How is it that almost every actress seemed to know, but none of the actors whose careers were built by Weinstein knew? Are we to believe that the biggest-name stars in the industry feared that Weinstein could end their careers?

What are we to make of the claims that Weinstein is just the tip of the iceberg?

“There’s a lot of abuse in this town,” said producer and director Judd Apatow. “Young actresses are mistreated in all sorts of ways by powerful men who can dangle jobs or access to exciting parts of show business. I think a lot of people are mistreated and they don’t realize how badly they’re being mistreated.”

“Everyone knew [about Weinstein’s alleged behavior], just as they know about other high-profile people with power in the industry who get away with the exact same things,” said screenwriter and producer Kelly Marcel (“Saving Mr. Banks” and the upcoming “Venom.”) “This is far-reaching, it is endemic, and we have to believe that the toppling of this mogul will lead to the toppling of others…. This is a bigger issue than taking down one person.”

Hollywood has demonstrated an amazing propensity for believing the problems are “out there” – out in middle America, where the audience lives – instead of within its own industry, actions, and behavior. Back in 2015, after winning the Academy Award for Best Supporting Actress, Patricia Arquette closed her speech with:

To every woman who gave birth, to every taxpayer and citizen of this nation, we have fought for everybody else’s equal rights, it’s our time to have wage equality once and for all, and equal rights for women in the United States of America.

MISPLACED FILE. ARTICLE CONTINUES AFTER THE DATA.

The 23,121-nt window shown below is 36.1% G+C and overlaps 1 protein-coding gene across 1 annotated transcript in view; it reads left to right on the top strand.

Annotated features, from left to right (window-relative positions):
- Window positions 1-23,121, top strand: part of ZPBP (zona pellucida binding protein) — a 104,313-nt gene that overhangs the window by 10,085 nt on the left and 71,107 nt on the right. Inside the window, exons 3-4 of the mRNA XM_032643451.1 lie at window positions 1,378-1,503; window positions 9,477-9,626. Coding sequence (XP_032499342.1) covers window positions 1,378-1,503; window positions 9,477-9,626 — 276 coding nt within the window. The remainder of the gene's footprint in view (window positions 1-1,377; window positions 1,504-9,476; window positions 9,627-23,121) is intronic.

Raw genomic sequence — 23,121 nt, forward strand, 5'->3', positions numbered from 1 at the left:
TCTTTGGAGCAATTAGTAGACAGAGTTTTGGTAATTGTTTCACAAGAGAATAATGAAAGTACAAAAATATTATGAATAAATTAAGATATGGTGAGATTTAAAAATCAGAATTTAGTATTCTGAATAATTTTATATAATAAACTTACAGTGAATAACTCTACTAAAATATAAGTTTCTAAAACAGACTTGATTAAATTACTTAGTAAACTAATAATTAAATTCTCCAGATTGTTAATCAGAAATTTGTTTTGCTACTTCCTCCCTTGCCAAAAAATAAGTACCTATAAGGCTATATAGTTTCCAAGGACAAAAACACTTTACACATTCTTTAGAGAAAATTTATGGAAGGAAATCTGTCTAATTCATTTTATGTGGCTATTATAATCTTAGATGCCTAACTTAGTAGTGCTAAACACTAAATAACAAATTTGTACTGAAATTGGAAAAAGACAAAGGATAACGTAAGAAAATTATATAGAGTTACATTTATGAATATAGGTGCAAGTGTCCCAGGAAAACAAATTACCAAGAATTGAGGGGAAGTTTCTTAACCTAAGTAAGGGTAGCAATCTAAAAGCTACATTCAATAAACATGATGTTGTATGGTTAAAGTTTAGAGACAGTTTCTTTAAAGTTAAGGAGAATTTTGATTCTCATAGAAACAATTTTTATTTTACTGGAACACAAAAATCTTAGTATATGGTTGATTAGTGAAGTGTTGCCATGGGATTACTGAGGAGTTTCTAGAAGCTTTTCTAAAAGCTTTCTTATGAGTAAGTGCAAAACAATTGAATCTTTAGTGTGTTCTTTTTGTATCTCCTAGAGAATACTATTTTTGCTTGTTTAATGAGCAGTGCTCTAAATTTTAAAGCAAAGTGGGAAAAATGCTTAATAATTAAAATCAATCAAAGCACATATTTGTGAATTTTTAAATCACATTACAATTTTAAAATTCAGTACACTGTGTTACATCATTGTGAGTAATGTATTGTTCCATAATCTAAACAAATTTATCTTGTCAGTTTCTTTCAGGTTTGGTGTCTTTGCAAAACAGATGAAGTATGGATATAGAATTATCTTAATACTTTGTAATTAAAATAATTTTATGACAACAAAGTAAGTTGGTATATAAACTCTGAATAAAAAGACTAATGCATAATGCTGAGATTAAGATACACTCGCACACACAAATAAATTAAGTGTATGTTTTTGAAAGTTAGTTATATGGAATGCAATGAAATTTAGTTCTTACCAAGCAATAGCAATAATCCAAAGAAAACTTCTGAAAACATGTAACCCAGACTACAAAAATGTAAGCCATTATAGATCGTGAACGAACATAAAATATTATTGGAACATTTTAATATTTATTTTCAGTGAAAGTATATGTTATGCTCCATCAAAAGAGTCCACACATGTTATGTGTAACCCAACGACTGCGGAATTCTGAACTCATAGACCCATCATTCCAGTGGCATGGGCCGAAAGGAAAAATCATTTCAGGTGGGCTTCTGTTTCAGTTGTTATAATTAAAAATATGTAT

Everyone in the room stood up and applauded, including all the producers and studio heads who negotiate the salaries for actresses. I remember thinking, when she’s discussing “wage equality,” who do they think she’s addressing? Apple? IBM? Exxon? Or is she speaking quite literally to the audience sitting directly in front of her, who apparently pay actresses significantly less than actors? It’s not you, me, or the shoe salesman from Des Moines who decide how much an actress gets paid. It’s a handful of powerful people, who apparently so insulated by thick layers of denial that they can’t even tell when they’re the ones who are getting called out on national television.

The legal and media worlds are close to having their lecture rights revoked as well.

Does Manhattan District Attorney Cyrus Vance’s excuse that the tape of Weinstein admitting groping a woman didn’t prove “criminal intent” sound right to legal experts? Bennett Gershman, a former prosecutor in the Manhattan D.A.’s office, writes “if Vance allowed the sexual abuse case against Harvey Weinstein to go forward, a jury would have convicted Weinstein in about three minutes.”

Why did the top brass at NBC News give Ronan Farrow so much grief and opposition while he was working on this story? How many thinly-sourced or single-anonymously-sourced reports have we seen over the years – particularly in political journalism! – while Farrow is told that his report, with interviews with eight women, was insufficient.

How much can viewers trust NBC News today?